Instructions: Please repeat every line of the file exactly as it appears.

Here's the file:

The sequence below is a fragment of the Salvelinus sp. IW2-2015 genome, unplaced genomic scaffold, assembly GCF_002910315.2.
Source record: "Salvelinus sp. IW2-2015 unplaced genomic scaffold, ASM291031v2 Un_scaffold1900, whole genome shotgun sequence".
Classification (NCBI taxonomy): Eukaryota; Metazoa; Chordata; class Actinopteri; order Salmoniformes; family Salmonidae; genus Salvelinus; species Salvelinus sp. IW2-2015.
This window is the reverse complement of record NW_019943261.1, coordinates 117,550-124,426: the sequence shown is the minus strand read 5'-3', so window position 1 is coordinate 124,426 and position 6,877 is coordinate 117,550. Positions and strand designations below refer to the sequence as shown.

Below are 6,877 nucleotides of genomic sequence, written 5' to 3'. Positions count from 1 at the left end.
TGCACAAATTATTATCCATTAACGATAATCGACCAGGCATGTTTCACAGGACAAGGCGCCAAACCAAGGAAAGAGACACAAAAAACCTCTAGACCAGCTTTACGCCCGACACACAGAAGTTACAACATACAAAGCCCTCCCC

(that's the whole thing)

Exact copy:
The sequence below is a fragment of the Salvelinus sp. IW2-2015 genome, unplaced genomic scaffold, assembly GCF_002910315.2.
Source record: "Salvelinus sp. IW2-2015 unplaced genomic scaffold, ASM291031v2 Un_scaffold1900, whole genome shotgun sequence".
Classification (NCBI taxonomy): Eukaryota; Metazoa; Chordata; class Actinopteri; order Salmoniformes; family Salmonidae; genus Salvelinus; species Salvelinus sp. IW2-2015.
This window is the reverse complement of record NW_019943261.1, coordinates 117,550-124,426: the sequence shown is the minus strand read 5'-3', so window position 1 is coordinate 124,426 and position 6,877 is coordinate 117,550. Positions and strand designations below refer to the sequence as shown.

Below are 6,877 nucleotides of genomic sequence, written 5' to 3'. Positions count from 1 at the left end.
TGCACAAATTATTATCCATTAACGATAATCGACCAGGCATGTTTCACAGGACAAGGCGCCAAACCAAGGAAAGAGACACAAAAAACCTCTAGACCAGCTTTACGCCCGACACACAGAAGTTACAACATACAAAGCCCTCCCC